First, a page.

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Reply #6: Excellent question! Here are some answers: [View All]

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Bill Bored Donating Member (1000+ posts) Send PM | Profile | Ignore Thu Jul-15-10 01:06 PM
Response to Reply #4
6. Excellent question! Here are some answers:
Edited on Thu Jul-15-10 01:44 PM by Bill Bored

"The Brennan Center for Justice at New York University School of Law is a non-partisan public policy and law institute that focuses on the fundamental issues of democracy and justice. Our work ranges from voting rights to campaign finance reform, from racial justice in criminal law to presidential power in the fight against terrorism. A singular institution part think tank, part public interest law firm, part advocacy group the Brennan Center combines scholarship, legislative and legal advocacy, and communications to win meaningful, measurable change in the public sector."

It's named after:

SCOTUS Justice William J. Brennan, Jr.

They are the go-to guys for voting rights lawsuits in New York. No one wants to go to court without them, except for election lawyers paid by campaigns or political parties (hacks). (The exception is Nassau County who is REALLY fighting for out rights!)

Unfortunately, this has the effect of limiting rather than protecting the rights of voters.

Say you're a voter and you want to go to court to protect your constitutional rights, and you don't have a lot of money to hire a lawyer. You damn well better get the Brennan Center on your side, or you will NOT be represented by any other pro bono NY lawyer!

Now, say for example the Brennan Center's standards of what democracy is are so low that they think it's just fine to count votes with computers and only a 3% hand count of the paper ballots conducted weeks after an election (the new voting system NY will be implementing according to state law). Because the Brennan Center is seen as the guardian of democracy, such a system will be considered acceptable by a lot of lawyers who might otherwise be willing to represent voters in court to protect their constitutional right to have their votes counted as cast. But if they can't use the Brennan Center's name, forget about it!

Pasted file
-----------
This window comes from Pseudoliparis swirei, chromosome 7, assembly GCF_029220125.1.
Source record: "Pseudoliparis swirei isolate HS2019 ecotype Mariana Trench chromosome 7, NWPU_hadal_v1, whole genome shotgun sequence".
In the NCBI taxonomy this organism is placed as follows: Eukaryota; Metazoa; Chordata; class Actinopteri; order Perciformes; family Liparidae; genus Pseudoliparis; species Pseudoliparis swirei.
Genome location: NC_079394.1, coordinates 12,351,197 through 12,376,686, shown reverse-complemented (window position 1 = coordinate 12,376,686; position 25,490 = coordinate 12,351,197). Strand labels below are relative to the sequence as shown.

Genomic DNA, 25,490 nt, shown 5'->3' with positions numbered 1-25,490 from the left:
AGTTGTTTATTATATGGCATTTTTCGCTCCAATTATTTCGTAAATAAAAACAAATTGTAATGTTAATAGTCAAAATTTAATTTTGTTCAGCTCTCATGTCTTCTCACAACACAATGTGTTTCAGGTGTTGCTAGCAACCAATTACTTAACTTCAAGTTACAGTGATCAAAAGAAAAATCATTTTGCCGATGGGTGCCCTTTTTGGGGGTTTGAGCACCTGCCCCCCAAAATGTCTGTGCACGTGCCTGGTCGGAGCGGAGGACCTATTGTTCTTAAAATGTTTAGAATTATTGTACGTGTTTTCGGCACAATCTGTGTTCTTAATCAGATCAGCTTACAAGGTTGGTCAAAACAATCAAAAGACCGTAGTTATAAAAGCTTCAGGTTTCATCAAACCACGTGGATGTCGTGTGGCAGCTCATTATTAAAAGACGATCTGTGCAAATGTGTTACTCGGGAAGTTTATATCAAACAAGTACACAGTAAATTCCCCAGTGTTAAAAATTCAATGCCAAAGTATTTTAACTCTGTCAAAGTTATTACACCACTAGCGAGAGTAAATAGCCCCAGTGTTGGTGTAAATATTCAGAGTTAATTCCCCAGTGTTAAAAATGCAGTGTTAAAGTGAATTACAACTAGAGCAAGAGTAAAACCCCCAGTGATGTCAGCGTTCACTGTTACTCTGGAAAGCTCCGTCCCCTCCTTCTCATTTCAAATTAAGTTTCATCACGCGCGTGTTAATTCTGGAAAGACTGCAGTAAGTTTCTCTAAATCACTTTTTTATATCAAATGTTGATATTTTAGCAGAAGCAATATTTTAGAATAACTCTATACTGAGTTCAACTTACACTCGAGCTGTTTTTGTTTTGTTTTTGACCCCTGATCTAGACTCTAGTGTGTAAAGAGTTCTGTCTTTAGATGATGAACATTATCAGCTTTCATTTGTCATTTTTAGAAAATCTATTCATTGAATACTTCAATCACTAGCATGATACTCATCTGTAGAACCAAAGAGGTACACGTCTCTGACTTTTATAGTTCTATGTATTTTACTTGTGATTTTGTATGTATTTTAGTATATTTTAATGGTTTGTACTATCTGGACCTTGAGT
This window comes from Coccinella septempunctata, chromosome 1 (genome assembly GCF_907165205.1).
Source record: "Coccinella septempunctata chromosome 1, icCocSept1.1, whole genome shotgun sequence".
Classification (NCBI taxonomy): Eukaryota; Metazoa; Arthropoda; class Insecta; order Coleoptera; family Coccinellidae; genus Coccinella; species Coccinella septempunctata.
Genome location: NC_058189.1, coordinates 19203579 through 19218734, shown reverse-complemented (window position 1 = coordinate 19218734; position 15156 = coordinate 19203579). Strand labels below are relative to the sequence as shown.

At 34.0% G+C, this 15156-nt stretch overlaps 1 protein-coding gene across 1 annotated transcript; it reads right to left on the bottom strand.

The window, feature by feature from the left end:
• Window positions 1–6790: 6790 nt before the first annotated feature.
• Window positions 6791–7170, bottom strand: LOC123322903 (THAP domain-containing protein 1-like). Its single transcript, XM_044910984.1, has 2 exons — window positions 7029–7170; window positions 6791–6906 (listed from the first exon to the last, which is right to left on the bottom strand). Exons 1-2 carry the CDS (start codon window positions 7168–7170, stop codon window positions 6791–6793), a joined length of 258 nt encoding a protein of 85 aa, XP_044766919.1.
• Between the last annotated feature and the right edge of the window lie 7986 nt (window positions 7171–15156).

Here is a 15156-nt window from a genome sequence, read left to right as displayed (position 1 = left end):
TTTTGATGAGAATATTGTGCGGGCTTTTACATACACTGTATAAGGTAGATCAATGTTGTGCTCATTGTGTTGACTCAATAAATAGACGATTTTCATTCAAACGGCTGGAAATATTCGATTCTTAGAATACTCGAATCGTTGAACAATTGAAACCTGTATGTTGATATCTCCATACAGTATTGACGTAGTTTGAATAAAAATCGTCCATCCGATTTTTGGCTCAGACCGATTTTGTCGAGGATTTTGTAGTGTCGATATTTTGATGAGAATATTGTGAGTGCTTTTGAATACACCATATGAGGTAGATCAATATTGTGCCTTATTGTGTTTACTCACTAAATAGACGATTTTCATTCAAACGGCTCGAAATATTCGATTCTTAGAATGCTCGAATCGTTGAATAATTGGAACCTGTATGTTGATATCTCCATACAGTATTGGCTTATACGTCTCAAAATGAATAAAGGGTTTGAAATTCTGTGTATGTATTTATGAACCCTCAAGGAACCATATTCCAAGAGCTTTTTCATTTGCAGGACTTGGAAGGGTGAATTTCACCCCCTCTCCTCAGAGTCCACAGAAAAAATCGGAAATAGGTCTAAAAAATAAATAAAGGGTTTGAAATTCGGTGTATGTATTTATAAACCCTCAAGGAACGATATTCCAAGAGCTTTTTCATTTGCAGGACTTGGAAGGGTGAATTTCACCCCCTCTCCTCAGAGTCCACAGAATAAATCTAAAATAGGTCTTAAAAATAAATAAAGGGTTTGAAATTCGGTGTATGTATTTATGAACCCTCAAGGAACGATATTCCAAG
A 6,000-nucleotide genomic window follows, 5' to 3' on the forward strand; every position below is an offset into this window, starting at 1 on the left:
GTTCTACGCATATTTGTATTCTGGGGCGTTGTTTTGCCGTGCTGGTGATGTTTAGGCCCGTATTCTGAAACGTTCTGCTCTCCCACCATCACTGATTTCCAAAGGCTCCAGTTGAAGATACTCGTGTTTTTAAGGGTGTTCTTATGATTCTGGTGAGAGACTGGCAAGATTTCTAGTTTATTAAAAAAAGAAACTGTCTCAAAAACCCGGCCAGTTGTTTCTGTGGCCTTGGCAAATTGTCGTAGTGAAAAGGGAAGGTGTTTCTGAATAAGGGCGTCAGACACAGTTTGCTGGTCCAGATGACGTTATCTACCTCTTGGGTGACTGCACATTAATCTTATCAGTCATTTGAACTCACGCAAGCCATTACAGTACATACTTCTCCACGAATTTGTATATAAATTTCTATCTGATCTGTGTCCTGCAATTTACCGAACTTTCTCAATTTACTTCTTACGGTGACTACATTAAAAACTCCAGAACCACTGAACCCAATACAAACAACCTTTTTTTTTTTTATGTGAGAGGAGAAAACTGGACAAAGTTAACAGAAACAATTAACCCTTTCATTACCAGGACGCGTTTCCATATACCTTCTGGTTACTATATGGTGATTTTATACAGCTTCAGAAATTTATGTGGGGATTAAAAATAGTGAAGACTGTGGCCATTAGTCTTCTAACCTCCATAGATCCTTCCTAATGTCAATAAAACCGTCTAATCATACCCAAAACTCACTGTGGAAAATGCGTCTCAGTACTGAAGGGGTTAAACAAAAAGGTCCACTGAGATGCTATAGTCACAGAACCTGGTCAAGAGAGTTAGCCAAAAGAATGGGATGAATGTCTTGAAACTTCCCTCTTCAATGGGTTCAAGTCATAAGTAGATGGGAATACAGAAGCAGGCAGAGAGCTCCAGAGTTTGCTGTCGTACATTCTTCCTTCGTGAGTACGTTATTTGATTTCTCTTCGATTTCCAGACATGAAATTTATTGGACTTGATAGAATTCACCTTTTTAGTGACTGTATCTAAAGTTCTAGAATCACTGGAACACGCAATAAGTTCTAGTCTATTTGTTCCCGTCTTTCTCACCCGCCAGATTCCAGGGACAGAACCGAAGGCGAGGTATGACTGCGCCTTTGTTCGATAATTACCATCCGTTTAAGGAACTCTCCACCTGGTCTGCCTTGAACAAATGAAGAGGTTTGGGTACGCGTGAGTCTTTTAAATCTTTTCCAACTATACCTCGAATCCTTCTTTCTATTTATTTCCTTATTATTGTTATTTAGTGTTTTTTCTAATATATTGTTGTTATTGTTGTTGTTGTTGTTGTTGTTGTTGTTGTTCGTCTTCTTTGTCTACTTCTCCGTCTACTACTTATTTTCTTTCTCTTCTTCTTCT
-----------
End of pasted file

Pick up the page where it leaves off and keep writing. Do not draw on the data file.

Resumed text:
This is as much the fault of New York's pro bono legal community as it is the Brennan Center's. But if the Brennan Center would do the right thing with respect to e-vote counting, it would be a lot easier to get other lawyers to help, as they have with the overvoting problem.

Things the Brennan Center thinks are important:

- Voting accessibility (no argument there);
- Eliminating the full-face ballot (kills lever machines, could result in butterfly ballots, FL CD13 ballots, ballot design exploits to disenfranchise voters);
- Use of computers (ANY COMPUTERS!) to count votes (they never favored scanners over DREs when they had the chance);
- Instant Runoff Voting (IRV -- more computers running elections, practically unauditable with centralized counting of votes);
- Audits (but not necessarily risk-limiting audits designed to find out who really won and lost elections with high probability; they're fine with spot checks)

So in other words, the Brennan Center would be OK with a voting system consisting of: touchscreen DREs, VVPATs, centralized counting, unauditable IRV, and spot checks instead of rigorous audits.

And these are our go-to guys for voting rights in New York? :wtf:

It's clear they don't like lever voting machines, even though New York has been in compliance with HAVA since 2008 by providing at least one Accessible voting device per polling place for voters with special needs.

Unfortunately, like most anti-lever folks, they have yet to offer a viable alternative.
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